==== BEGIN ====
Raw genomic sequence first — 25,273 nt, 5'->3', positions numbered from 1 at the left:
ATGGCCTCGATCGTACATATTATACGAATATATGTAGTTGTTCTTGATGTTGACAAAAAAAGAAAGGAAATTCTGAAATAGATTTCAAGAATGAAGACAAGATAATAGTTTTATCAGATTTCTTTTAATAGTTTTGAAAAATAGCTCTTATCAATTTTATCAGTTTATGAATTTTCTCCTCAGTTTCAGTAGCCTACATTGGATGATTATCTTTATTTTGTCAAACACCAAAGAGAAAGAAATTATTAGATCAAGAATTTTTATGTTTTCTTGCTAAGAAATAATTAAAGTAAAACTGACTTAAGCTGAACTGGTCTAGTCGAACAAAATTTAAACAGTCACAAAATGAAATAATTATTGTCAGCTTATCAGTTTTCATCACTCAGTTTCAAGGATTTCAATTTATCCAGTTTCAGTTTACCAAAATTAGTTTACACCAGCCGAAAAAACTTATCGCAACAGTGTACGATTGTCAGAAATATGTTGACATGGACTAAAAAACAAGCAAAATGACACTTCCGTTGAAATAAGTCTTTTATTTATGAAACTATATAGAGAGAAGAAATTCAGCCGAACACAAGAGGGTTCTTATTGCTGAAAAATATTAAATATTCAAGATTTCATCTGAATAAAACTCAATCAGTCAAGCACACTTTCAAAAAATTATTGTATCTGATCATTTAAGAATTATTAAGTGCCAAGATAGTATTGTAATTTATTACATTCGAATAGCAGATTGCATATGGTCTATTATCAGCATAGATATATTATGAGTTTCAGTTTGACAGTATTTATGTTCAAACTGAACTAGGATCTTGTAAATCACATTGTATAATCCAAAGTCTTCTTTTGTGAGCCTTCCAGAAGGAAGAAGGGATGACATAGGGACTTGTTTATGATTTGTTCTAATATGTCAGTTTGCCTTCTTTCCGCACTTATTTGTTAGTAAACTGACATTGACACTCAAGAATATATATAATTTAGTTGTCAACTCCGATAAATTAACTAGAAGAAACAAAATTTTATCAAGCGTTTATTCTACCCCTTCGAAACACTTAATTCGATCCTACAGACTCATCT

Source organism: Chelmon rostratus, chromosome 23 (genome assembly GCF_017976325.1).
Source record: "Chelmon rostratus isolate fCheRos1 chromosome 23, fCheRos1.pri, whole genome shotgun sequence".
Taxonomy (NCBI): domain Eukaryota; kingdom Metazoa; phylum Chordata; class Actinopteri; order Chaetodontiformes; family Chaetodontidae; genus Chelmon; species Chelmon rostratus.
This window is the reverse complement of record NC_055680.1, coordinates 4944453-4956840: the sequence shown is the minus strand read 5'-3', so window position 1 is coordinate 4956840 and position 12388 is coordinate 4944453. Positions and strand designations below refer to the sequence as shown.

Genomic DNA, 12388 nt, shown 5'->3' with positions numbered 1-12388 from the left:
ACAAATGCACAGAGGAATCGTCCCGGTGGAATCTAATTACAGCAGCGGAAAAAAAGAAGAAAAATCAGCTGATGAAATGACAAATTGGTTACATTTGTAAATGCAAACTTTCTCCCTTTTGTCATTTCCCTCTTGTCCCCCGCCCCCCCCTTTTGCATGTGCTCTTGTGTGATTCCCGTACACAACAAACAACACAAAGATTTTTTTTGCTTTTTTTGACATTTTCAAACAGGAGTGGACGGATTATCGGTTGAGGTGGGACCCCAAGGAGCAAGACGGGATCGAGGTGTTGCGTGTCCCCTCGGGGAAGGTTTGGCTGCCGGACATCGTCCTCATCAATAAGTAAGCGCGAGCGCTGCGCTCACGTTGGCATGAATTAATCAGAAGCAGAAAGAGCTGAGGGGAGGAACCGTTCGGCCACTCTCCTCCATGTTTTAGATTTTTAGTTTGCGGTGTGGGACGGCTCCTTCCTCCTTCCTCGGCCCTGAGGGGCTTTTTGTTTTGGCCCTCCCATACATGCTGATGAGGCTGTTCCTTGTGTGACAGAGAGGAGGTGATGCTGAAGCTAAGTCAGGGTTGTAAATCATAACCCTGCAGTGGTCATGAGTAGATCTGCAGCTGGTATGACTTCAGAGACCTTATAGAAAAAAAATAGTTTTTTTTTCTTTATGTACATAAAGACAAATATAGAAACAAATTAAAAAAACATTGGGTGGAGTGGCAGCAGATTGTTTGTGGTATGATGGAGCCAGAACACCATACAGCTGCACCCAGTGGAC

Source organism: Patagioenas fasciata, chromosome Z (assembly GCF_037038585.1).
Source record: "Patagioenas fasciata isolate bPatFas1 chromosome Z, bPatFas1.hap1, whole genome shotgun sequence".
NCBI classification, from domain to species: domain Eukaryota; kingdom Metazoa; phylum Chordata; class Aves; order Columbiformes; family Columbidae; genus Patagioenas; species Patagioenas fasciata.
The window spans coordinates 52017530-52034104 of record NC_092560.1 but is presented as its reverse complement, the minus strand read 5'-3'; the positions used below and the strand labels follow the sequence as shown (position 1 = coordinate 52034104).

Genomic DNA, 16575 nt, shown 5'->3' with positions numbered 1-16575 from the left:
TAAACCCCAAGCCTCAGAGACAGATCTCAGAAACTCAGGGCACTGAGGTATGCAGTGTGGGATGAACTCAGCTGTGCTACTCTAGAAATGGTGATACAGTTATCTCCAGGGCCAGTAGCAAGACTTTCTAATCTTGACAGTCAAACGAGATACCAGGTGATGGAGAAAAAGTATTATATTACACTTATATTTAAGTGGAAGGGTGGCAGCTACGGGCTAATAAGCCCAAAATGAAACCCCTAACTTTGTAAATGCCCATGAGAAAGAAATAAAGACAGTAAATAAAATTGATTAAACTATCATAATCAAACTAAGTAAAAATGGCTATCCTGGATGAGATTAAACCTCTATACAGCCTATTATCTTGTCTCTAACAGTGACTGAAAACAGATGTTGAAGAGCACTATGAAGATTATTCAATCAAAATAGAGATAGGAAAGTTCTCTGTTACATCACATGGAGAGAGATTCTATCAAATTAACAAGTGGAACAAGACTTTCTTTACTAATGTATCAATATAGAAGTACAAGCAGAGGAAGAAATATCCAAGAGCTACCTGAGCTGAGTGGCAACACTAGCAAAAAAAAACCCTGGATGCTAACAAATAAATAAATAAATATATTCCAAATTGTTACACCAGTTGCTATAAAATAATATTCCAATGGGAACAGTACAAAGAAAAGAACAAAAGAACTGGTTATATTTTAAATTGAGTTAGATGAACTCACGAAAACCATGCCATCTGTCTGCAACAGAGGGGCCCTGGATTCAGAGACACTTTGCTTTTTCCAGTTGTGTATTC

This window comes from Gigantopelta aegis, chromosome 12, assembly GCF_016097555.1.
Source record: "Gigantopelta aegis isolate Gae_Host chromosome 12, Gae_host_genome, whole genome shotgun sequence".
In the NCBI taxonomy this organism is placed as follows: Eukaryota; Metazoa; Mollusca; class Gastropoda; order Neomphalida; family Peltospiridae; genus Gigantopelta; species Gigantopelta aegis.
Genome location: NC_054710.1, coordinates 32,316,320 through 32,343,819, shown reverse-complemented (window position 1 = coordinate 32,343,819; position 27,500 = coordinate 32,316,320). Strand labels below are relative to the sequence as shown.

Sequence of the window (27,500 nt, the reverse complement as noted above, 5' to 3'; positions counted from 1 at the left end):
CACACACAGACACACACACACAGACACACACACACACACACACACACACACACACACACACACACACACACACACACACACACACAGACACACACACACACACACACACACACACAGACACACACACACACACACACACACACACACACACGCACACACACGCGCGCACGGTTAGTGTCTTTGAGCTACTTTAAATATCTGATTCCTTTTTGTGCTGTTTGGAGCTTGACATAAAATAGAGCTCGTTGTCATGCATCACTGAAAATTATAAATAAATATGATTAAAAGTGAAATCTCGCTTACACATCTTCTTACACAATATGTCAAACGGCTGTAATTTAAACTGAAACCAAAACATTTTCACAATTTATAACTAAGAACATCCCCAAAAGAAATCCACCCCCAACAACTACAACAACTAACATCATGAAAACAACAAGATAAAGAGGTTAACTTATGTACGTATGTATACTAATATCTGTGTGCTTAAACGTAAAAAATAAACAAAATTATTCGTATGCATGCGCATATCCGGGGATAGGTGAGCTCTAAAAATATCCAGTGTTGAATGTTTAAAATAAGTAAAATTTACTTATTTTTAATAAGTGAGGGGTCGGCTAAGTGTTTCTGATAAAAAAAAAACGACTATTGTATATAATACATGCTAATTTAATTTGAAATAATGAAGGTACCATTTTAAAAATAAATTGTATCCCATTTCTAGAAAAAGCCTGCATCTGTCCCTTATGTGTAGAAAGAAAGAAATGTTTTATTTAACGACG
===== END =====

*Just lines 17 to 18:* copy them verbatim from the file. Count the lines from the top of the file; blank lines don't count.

In the NCBI taxonomy this organism is placed as follows: Eukaryota; Metazoa; Mollusca; class Gastropoda; order Neomphalida; family Peltospiridae; genus Gigantopelta; species Gigantopelta aegis.
Genome location: NC_054710.1, coordinates 32,316,320 through 32,343,819, shown reverse-complemented (window position 1 = coordinate 32,343,819; position 27,500 = coordinate 32,316,320). Strand labels below are relative to the sequence as shown.